The following is a widely known positive problem solving approach.

Everyone must first cool off.  A few days after the event and after everyone has calmed down, the family can brainstorm positively and then choose solutions. After a period of time, the family checks back in with each other to see if the solution is working.

Instead of telling your spouse or kids why you are frustrated as soon as you discover what the irritant is, wait to present it at the family meeting. Why? Because problem solving will not work in the heat of the argument or tantrum as human emotions in a crisis often dominate our ability to think rationally. By the family meeting, everyone will be cooled off and able to think more clearly.

So what are things our kids typically do that frustrate us and how can we solve the problem?   Your child won’t clean up their room. Your child is drinking grape juice on the couch. Your child takes too long to get ready for school in the morning.

The following are problem solving steps to use.

First ask: “What can we do to solve this problem?” All family members are asked to brain storm for multiple solutions. However, no one is allowed to criticize ideas or it will kill the creativity. Write down the solutions to validate their efforts.

Children love to give silly answers so roll with it, laugh and write those down as well. If they can’t come up with solutions, give solutions as a way of modeling how to problem solve. After all solutions are given, pick the solutions that everyone is OK with. Try to choose your child’s solutions to make them feel empowered.  At the next meeting, discuss whether the idea works at all or it needs to be modified.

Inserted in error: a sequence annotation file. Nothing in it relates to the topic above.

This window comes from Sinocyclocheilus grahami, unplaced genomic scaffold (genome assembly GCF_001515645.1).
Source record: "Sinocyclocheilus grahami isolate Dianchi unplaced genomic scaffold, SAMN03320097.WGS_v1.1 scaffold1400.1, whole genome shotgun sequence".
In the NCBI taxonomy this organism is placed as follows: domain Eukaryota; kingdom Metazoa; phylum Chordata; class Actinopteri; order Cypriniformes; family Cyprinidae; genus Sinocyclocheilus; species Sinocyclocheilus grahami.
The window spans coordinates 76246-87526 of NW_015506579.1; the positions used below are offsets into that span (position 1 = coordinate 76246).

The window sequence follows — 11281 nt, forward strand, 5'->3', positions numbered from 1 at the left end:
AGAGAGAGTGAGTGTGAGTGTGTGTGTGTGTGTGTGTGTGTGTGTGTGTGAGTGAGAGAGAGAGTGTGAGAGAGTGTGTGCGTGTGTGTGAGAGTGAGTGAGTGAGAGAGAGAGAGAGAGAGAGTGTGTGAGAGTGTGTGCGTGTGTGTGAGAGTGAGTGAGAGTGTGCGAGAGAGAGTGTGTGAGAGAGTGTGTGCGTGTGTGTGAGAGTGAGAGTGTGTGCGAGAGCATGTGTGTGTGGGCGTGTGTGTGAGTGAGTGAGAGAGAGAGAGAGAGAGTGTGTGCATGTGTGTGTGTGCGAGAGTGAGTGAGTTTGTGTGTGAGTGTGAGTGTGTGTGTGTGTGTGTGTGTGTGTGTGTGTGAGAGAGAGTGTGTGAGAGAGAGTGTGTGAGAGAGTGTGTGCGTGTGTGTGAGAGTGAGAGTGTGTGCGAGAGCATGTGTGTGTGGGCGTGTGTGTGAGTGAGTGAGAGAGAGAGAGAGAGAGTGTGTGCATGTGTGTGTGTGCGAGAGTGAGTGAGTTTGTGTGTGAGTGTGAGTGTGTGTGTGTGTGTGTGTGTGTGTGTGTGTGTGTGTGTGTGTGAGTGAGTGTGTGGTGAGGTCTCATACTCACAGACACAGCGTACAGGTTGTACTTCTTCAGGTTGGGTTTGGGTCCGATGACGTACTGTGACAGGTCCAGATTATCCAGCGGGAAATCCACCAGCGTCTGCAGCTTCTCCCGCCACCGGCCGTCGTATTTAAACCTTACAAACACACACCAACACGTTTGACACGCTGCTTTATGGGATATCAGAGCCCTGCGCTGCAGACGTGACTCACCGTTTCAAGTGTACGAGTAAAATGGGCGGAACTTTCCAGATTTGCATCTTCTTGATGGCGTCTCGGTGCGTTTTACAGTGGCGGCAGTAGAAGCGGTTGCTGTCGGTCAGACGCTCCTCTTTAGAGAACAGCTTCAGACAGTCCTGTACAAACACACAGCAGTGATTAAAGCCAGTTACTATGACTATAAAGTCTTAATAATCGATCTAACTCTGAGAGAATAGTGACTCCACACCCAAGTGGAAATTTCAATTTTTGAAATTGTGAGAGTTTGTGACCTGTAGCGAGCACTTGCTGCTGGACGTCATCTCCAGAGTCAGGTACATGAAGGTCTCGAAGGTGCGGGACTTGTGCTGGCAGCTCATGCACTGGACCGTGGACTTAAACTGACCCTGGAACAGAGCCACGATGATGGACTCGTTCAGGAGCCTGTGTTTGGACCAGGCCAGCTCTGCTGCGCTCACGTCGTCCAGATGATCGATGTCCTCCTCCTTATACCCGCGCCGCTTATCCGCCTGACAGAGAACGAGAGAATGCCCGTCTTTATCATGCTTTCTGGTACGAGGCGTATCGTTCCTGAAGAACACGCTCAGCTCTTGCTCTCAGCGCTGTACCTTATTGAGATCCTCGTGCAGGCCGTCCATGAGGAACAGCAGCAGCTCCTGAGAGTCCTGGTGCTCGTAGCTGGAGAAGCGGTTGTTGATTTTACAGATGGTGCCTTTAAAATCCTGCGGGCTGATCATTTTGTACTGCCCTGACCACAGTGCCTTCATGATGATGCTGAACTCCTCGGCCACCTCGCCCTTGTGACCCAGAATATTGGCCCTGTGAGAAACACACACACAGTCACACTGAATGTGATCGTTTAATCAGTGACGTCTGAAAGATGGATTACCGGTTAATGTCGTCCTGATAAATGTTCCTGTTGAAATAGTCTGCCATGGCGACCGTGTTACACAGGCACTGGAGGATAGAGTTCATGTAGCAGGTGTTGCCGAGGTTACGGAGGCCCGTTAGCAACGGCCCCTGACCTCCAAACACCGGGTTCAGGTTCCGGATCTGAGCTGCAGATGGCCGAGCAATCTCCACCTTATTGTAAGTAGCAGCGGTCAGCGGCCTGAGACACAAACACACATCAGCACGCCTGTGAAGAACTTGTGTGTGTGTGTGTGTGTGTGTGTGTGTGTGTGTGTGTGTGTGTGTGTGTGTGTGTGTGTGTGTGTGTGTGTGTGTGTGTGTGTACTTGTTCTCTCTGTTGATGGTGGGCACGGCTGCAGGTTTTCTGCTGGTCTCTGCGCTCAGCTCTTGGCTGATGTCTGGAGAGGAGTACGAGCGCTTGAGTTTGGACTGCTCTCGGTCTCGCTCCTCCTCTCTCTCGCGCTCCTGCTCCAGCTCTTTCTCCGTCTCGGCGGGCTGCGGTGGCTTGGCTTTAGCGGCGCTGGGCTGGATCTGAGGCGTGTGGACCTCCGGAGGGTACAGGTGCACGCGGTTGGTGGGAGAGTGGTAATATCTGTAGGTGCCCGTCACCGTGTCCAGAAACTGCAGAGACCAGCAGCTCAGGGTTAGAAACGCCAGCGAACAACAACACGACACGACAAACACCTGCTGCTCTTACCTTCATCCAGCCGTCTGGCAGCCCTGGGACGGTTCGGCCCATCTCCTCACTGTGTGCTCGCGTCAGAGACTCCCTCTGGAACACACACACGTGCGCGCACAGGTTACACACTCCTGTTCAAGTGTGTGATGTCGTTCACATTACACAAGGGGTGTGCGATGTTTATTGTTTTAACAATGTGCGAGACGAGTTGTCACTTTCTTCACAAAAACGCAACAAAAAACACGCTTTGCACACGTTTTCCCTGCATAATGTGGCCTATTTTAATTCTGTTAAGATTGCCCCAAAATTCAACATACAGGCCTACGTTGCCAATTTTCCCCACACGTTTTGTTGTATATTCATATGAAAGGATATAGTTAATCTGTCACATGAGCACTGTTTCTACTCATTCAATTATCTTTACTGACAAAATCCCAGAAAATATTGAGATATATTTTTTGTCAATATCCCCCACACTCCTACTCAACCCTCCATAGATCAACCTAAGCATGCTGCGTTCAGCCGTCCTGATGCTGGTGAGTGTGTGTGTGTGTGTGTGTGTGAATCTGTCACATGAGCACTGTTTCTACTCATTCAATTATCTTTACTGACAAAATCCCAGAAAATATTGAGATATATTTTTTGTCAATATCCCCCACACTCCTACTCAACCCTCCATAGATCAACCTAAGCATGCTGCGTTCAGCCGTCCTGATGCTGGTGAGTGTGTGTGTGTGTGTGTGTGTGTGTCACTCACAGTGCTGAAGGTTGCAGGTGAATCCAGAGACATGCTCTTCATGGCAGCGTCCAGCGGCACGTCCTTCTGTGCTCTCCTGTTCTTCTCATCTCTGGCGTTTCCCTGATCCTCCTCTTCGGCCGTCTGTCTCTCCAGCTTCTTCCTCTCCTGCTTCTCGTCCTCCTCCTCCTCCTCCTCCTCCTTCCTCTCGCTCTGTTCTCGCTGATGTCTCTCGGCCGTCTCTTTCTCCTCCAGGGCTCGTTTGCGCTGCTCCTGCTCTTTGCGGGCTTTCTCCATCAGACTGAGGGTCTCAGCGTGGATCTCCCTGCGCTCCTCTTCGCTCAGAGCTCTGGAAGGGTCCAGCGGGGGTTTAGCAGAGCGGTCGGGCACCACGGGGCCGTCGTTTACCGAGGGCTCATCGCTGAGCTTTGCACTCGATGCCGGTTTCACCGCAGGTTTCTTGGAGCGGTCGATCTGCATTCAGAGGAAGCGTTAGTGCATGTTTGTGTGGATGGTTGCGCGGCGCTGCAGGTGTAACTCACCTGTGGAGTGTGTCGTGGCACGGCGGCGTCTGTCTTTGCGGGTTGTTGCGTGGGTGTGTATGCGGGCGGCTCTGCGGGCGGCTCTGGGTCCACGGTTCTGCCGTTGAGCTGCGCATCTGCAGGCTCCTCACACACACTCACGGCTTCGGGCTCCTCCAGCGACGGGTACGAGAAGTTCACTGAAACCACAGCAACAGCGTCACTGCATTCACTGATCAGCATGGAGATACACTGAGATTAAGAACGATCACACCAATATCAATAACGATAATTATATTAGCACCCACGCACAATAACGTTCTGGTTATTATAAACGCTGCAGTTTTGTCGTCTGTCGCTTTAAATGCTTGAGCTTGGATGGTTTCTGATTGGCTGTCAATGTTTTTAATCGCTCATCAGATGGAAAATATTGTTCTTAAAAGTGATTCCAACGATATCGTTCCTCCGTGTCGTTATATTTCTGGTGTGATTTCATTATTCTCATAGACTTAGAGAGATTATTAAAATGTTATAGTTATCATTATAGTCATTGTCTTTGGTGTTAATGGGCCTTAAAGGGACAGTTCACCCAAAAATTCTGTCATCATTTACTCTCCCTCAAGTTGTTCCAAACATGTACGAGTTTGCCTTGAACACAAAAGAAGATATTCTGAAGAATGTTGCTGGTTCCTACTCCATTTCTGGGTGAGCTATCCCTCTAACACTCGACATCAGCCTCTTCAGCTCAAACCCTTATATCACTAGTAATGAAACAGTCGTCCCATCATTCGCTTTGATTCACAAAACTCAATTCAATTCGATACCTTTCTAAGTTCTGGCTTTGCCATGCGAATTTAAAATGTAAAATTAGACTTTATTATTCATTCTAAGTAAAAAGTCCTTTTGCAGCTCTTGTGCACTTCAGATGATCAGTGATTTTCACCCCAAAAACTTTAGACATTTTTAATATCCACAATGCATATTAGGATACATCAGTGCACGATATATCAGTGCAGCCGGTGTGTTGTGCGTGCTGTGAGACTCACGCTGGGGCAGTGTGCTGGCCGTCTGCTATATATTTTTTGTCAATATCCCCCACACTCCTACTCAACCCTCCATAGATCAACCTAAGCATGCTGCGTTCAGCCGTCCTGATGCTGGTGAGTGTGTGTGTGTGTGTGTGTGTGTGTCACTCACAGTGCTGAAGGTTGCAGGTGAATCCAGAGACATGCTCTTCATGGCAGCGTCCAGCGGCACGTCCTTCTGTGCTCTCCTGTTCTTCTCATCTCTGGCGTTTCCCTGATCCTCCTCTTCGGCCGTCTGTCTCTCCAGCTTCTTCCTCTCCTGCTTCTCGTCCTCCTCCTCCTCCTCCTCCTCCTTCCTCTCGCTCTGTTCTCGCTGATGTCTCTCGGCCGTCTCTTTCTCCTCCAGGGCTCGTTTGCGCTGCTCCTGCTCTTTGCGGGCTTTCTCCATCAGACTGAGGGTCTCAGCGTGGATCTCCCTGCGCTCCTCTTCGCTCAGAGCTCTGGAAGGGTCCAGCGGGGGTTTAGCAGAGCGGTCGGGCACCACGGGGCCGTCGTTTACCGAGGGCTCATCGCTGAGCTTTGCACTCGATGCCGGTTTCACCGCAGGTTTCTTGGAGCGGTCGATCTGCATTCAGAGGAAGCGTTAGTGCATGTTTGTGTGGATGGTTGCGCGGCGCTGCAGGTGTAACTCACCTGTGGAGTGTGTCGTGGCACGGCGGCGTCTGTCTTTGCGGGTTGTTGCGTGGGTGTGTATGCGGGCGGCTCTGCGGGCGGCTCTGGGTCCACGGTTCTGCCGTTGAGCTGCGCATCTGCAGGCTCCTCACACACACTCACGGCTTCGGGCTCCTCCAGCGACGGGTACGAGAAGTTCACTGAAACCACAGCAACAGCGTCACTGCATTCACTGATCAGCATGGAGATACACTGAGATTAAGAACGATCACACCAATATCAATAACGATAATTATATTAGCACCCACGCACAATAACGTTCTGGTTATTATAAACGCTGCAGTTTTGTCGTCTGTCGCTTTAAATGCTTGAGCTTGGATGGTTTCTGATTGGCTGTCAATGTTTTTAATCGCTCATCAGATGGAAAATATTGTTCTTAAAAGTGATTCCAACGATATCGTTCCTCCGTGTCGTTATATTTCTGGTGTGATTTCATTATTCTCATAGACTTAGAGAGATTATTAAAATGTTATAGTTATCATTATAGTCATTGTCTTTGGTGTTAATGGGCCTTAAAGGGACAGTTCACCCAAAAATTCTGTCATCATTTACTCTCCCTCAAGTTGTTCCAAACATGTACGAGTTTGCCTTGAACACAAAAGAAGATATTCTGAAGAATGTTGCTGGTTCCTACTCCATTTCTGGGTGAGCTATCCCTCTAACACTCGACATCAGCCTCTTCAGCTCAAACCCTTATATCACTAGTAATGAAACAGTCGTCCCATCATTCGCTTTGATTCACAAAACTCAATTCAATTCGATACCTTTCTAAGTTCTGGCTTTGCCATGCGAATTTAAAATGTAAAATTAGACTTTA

So let’s say your child takes too long to get ready for school in the morning. Your family might come up with the following solutions.

    • Lay out all the clothes. Lunch packed the night before.
    • Child goes to bed earlier so he will wake up earlier and have more time to get ready.
    • Child has to get dressed in car after he arrives at school.
    • Child experiences consequences such as the parent takes him late to school.

What if your child likes to talk to you or yell while you are on the phone?

    • Child can yell in their room or go outside to yell.
    • Child can yell when the parent gets off the phone.
    •  Parent spends two minutes listening to child at eye level before getting on a long conversation.
    • Parent rubs the child’s back while on the phone to communicate she cares about child.

Problem solving is helpful for more reasons than just finding solutions. People will be less likely to get angry at each other. Children (and adults) learn that there are often multiple solutions to a problem. Finally, it will give your child the ability to solve problems when you are not around.  


Cook, Ruth, Diane Klein, and Annette Tessier. (2008). Adapting early childhood curricula for children with special needs. 7th ed. Upper Saddle River, NJ: Columbus Print.

Nelsen, J. (1999). Positive discipline: A to z. NY, NY: Three Rivers Press.